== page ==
1. Always speak the truth in love. Truth welcomes fearless examination. Love is the one motivation that matters, the only legacy that lasts. While truth is precious nobody is helped by honesty that is brutal.
2. Prioritize your pursuits. If you answer every call you’ll be like a stray dog at a whistlers’ convention. Don’t try to change the world. Change your world. Then witness the ripples widening.
3. Cherish stories. Pay attention to the presence of paradox. Travel and read widely. Focus less on telling and more on listening. As Gracie Allen pointed out, “Never place a period where God has placed a comma.”
4. Challenge the narrative. With integrity confront your privilege and confirmation bias. Cultivate an active crap detector. Represent people who are on the margins. Remember that when you’re following the masses the m is often silent.
5. Guard your joy flame. Enjoy the journey. When you lose your joy you’re no good to anyone, including Jesus. Keep the fun in the fundamentals — otherwise we’re left with “damentals.”
6. Strive for excellence. Continue learning your craft. If you’re older don’t let technology intimidate. If you’re younger don’t let technology dominate. And don’t just do your best — do your balanced best. Seek to be balanced mentally, socially, physically, emotionally, and spiritually. When we’re out of balance our lives become as barren as a bachelor’s refrigerator.
7. Write for people who are not Adventist. Avoid godtalk. Knock down fences. Open the blessed doors.
8. Stand up for communicator colleagues. Communication is the key to life. We carry a noble calling, so go forth with courage especially when a truth-teller colleague comes under attack.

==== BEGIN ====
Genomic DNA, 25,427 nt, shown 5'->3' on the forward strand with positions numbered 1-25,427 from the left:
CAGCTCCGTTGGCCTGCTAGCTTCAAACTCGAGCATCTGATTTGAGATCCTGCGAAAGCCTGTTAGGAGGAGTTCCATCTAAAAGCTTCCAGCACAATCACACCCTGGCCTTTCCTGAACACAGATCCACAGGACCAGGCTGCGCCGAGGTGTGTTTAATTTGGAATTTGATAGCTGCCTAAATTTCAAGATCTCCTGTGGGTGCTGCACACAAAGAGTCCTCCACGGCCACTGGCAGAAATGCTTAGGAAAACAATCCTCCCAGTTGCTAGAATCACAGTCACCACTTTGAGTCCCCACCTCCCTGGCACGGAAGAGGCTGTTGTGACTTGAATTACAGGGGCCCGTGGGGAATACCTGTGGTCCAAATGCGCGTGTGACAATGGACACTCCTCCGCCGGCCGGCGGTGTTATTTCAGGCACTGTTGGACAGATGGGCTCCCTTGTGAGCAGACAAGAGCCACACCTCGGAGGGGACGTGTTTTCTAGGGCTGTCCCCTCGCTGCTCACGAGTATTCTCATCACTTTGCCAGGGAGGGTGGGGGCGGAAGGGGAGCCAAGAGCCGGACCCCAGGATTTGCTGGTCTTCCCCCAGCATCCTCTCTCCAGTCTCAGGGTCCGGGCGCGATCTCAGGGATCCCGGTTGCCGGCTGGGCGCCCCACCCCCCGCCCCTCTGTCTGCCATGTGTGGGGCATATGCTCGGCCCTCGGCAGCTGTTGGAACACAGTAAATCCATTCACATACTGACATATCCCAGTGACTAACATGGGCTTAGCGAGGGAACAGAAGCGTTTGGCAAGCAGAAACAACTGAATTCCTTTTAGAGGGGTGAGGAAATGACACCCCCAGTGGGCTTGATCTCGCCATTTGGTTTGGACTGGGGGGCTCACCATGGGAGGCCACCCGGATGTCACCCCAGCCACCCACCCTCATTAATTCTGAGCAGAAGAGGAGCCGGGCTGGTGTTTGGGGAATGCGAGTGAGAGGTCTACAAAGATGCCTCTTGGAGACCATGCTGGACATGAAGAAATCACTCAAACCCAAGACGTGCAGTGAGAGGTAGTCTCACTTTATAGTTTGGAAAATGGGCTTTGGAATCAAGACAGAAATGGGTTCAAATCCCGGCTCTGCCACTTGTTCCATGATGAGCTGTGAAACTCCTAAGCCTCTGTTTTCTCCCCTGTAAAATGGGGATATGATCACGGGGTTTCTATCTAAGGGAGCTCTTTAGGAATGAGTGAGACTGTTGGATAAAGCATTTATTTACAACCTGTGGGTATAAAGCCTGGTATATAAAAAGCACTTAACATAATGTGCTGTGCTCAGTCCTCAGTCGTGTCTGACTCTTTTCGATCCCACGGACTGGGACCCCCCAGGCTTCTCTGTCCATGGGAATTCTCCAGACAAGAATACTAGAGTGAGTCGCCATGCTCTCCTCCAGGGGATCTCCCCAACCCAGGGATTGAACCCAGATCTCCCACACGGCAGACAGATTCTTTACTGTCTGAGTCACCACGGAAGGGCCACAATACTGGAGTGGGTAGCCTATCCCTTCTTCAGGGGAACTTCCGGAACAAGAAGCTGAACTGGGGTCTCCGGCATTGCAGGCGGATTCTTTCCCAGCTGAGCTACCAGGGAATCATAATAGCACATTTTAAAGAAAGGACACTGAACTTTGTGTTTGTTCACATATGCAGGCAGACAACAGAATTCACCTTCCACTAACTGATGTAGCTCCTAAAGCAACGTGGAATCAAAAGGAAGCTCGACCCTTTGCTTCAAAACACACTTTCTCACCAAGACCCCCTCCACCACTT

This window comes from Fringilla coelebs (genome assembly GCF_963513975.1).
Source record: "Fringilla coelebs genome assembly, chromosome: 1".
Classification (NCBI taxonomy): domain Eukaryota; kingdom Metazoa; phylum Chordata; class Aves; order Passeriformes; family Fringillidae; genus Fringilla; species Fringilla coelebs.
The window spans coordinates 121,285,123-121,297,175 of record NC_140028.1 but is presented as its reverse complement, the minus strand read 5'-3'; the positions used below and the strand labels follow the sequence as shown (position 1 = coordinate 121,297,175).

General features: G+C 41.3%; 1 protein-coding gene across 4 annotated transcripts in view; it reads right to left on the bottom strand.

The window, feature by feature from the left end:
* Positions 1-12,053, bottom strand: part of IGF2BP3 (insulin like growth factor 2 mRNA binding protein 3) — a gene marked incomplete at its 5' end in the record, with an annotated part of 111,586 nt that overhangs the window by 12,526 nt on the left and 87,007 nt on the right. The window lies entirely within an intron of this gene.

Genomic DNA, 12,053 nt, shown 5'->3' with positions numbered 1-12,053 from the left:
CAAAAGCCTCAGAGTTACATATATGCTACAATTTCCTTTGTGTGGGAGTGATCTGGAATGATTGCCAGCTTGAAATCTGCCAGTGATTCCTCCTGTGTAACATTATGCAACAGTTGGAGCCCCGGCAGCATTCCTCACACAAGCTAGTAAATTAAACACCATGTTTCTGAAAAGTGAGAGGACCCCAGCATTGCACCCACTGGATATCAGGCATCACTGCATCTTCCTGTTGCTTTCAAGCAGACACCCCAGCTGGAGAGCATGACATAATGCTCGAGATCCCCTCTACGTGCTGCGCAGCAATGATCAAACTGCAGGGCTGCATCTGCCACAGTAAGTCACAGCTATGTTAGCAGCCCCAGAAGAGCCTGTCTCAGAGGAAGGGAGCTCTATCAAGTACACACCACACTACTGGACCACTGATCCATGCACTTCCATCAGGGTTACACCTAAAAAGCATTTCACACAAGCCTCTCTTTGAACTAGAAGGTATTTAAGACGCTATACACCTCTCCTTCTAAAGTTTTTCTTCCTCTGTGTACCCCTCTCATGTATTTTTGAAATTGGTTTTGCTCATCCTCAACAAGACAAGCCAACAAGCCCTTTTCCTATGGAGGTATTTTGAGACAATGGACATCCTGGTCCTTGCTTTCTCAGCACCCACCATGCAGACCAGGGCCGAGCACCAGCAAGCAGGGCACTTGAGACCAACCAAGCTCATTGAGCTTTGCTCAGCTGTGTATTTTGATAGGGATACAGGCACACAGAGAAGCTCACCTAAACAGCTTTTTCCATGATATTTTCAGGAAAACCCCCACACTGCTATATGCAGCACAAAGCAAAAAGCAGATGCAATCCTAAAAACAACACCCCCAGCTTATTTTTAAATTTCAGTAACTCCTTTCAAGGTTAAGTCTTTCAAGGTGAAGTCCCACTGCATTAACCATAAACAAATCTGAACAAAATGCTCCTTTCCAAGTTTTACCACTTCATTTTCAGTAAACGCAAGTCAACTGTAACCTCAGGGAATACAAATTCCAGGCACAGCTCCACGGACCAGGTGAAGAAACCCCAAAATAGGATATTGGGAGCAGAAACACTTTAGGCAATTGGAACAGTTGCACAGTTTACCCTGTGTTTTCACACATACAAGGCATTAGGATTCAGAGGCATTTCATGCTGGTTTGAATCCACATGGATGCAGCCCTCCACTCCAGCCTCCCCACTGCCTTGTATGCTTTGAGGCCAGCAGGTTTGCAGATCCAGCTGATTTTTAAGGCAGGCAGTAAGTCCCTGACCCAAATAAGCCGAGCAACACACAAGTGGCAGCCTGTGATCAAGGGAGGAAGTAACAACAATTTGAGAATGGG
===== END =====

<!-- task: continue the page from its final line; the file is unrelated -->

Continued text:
9. Bring it fresh. An artist is someone who looks a little longer. Breathe authentically. Make your audience care. Do not settle for the single story. Be succinct. Ask the hard questions. Consider the unconsidered.
10. Never work one second for the church. You may be employed by the church, but work for your God. Embrace the bigger picture. In so doing you will also become a better church employee, because even when no one else is looking you are working for the ultimate Boss.
Chris Blake is an associate professor of English and communication at Union College and the author of many books and hundreds of articles.
Image Credit: Ralph Hammann - Wikimedia Commons
If you respond to this article, please:
Make sure your comments are germane to the topic; be concise in your reply; demonstrate respect for people and ideas whether you agree or disagree with them; and limit yourself to one comment per article, unless the author of the article directly engages you in further conversation. Comments that meet these criteria are welcome on the Spectrum Website. Comments that fail to meet these criteria will be removed.
This is a companion discussion topic for the original entry at http://spectrummagazine.org/node/7932